How HEXS professors are using comic books to teach health

How HEXS professors are using comic books to teach health

HEXS professors share their experiences using comics as a teaching tool and presenting their ideas at San Diego Comic-Con.

The overlap of health and comics may not be immediately obvious, but for HEXS professors Eric Bruce, Shawn Sellers, Janet Roberts, and Dr. Emily Lilo, comics have a growing potential to be used as an educational tool. “They actually have a name for it,” says Dr. Lilo, whose research focuses on health communication, “it’s called ‘edutainment’.”

As the name suggests, “edutainment” combines aspects of education and entertainment to improve learning by making it not just painless but also enjoyable. The team recently presented a poster on their ideas at San Diego Comic-Con. In fact, this was the sixth year of HEXS professors presenting on health education and comics at the conference. According to Professor Shawn Sellers, presenting at a conference that’s focused on comics rather than health has its benefits.

The fact that it’s more of a general population gives us the opportunity to share the health message with a broader audience who otherwise maybe wouldn’t hear it.

Dr. Lilo adds that it’s not just for teachers, but for anyone trying to engage youth. “I talked to 2 social workers, a therapist and a school counselor who stopped by our poster, in addition to several educators.”The health message the group presents varies each year, Professor Janet Roberts explains.

For example, one year we talked about how if Batman were a real person, he would be in trouble chronic disease wise. He’s up all night and has a stressful job. Plus, there are no parks in Gotham city so there are environmental factors to consider.

The initial idea to use comics to teach health at WOU was the brainchild of Professor Eric Bruce, who joins in for a discussion around the benefits of using comics in the classroom, his experiences at Comic-Con, and thoughts on future directions of comics research.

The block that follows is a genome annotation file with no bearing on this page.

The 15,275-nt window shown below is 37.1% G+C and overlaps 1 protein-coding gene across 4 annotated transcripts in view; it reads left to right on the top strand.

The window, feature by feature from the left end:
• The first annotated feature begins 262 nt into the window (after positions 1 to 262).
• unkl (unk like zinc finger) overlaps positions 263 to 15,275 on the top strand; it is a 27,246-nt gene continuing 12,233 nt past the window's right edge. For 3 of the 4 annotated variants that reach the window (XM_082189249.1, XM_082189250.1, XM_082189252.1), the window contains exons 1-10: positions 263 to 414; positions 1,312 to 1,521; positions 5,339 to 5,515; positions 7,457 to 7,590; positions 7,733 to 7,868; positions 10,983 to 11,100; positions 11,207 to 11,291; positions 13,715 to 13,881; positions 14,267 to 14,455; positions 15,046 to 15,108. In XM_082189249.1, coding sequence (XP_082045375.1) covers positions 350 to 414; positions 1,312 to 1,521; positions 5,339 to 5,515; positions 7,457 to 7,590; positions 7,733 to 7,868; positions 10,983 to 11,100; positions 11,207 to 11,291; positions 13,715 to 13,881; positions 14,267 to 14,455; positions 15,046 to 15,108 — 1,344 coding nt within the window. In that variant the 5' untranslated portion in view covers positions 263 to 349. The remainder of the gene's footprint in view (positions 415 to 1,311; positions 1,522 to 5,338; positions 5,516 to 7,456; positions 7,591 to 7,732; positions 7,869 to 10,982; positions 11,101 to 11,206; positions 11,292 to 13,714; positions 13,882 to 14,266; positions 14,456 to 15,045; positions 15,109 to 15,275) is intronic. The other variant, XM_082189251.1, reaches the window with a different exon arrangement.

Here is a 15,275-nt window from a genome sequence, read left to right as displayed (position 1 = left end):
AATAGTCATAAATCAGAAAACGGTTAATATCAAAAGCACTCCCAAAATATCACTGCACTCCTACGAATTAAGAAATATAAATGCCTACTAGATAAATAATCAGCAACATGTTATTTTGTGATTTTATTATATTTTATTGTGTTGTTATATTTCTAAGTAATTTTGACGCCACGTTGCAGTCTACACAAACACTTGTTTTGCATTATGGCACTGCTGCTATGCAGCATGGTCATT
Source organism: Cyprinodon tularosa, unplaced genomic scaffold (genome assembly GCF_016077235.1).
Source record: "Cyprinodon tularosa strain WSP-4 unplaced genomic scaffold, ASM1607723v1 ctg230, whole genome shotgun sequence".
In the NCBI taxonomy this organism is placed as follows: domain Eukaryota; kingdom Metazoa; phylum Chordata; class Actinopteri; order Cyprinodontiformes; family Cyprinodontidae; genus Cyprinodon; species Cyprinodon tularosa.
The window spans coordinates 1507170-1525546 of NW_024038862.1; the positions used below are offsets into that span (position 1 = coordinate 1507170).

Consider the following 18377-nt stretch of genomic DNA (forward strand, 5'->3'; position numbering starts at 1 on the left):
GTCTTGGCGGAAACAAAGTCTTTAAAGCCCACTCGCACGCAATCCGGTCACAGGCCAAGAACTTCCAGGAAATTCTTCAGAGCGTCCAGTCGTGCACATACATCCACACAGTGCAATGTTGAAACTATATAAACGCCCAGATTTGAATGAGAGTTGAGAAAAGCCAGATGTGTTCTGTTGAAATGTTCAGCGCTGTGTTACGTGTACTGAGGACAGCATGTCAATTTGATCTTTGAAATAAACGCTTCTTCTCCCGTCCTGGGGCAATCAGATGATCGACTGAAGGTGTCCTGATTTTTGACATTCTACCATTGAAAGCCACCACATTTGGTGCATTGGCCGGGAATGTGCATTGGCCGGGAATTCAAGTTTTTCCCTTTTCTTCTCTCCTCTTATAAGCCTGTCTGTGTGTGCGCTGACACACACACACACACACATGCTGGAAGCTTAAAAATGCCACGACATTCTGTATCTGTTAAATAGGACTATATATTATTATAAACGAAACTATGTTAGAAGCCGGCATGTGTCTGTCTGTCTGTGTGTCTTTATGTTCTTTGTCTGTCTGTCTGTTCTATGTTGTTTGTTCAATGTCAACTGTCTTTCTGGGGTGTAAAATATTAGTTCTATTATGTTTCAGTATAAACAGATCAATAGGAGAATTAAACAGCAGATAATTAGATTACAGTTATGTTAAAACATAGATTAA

When did you think to use comics in your teaching? How did students react?

Eric Bruce: Back in 2008, I taught Motor Learning for one term and I started feeling that I needed to better connect with the students. I’d been hiding the whole nerd/geek thing, but I thought, I’m going to go for it.

I used a few different superheroes and horror movies throughout the term to illustrate various health concepts. At first, the students were a little like “whoa, this is different,” but then they were getting it and understanding the material better. I also think I’ve become more comfortable in the classroom when I’m able to link the health concepts to the characters and the students seem more comfortable too.

You mentioned the whole “nerd/geek thing,” does that mean you’ve always liked comic books? What was it that got you interested?

Yeah, so growing up and enjoying movies and action movies and then building Legos and playing with action figures and then instead of that action figure being so and so from GI Joe, it was Superman. As I got older, I actually got to read the stories and watch the movies that I got the toys for. So it’s always been a part of my life.

My family always encouraged me to follow your passion and people will see it – whatever you’re doing in your career, people will be more likely to buy into whatever it is you’re selling. And in this world where we’re selling health behavior, if I’m more comfortable sharing with my comics and pop culture, then I’m better able to reach people.